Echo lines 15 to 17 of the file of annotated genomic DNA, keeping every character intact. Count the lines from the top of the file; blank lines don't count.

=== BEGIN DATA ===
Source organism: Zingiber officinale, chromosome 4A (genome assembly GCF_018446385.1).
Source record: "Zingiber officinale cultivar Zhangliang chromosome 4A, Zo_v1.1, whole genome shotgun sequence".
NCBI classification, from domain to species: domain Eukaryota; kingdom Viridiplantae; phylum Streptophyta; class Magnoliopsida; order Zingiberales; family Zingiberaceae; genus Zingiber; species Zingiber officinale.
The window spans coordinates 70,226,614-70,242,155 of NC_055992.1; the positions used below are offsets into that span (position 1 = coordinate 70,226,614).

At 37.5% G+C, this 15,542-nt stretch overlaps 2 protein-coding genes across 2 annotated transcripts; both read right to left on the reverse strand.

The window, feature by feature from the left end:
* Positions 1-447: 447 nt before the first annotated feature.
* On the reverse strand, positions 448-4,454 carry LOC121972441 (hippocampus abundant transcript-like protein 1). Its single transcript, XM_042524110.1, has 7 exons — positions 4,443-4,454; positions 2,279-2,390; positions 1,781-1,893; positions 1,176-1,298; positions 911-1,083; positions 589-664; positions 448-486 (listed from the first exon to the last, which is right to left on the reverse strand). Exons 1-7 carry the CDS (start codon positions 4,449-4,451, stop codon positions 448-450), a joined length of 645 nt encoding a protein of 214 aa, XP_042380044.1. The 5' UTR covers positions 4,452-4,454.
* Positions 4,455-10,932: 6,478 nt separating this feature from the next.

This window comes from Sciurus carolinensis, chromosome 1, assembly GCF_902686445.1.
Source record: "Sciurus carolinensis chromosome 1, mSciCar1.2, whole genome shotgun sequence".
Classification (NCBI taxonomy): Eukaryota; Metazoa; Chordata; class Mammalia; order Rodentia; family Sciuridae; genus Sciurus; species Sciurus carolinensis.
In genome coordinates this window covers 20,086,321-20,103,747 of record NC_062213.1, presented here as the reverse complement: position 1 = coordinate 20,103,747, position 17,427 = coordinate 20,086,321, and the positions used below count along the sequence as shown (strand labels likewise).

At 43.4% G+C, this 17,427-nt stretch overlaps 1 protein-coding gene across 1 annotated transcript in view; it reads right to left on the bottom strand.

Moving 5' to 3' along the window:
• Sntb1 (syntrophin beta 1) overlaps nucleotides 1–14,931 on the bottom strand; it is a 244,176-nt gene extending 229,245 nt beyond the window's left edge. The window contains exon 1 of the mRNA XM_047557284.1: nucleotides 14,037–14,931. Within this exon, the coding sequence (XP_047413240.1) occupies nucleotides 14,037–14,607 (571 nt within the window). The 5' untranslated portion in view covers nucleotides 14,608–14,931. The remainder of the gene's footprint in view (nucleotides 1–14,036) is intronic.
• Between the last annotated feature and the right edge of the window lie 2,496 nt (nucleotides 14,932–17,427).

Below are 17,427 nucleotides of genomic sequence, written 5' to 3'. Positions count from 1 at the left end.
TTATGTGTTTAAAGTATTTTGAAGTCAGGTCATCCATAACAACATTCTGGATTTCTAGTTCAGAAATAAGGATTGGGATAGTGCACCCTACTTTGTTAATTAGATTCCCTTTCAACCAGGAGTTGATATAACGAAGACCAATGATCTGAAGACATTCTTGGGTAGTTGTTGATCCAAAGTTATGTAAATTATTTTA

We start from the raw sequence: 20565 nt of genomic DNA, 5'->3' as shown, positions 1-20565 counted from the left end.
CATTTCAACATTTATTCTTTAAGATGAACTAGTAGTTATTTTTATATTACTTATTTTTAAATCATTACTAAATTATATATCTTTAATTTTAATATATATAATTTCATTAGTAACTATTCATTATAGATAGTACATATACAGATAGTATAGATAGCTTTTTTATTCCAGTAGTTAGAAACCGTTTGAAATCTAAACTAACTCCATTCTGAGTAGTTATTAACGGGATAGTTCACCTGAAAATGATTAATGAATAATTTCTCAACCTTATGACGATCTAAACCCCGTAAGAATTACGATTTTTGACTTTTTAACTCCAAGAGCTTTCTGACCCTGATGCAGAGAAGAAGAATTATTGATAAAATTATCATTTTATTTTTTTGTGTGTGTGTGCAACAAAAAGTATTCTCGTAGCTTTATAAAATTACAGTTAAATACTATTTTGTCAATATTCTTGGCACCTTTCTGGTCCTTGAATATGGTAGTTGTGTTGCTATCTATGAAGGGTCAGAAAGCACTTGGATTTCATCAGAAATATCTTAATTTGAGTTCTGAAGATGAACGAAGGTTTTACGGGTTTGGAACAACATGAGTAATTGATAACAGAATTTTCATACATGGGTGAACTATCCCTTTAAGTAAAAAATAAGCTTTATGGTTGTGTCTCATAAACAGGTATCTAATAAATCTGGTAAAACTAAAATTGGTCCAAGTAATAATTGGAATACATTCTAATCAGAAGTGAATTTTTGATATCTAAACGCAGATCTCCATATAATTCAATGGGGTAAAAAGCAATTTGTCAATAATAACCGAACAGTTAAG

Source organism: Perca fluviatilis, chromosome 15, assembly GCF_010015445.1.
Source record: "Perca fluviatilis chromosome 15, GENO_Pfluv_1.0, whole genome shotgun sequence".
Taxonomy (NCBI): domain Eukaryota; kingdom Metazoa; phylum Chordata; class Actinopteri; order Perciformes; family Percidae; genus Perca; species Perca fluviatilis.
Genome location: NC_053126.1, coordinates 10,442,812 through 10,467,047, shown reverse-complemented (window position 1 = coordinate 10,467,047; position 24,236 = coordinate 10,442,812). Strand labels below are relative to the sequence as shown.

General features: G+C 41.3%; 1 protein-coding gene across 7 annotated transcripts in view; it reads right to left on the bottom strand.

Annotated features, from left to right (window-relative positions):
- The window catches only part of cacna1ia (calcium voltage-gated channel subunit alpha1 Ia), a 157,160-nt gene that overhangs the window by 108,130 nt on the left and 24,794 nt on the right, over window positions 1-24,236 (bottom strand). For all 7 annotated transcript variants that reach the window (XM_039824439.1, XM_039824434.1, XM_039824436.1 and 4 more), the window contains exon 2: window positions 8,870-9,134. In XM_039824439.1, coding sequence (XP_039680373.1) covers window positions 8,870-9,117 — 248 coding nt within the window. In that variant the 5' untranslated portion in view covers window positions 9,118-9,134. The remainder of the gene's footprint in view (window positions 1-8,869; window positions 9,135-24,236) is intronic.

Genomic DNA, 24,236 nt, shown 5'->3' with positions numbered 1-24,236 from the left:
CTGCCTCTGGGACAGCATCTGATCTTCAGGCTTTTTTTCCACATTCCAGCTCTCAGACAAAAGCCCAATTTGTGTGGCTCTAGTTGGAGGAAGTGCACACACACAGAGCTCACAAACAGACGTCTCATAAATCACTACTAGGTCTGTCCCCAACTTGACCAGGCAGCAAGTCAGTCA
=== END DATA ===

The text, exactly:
Moving 5' to 3' along the window:
• Sntb1 (syntrophin beta 1) overlaps nucleotides 1–14,931 on the bottom strand; it is a 244,176-nt gene extending 229,245 nt beyond the window's left edge. The window contains exon 1 of the mRNA XM_047557284.1: nucleotides 14,037–14,931. Within this exon, the coding sequence (XP_047413240.1) occupies nucleotides 14,037–14,607 (571 nt within the window). The 5' untranslated portion in view covers nucleotides 14,608–14,931. The remainder of the gene's footprint in view (nucleotides 1–14,036) is intronic.
• Between the last annotated feature and the right edge of the window lie 2,496 nt (nucleotides 14,932–17,427).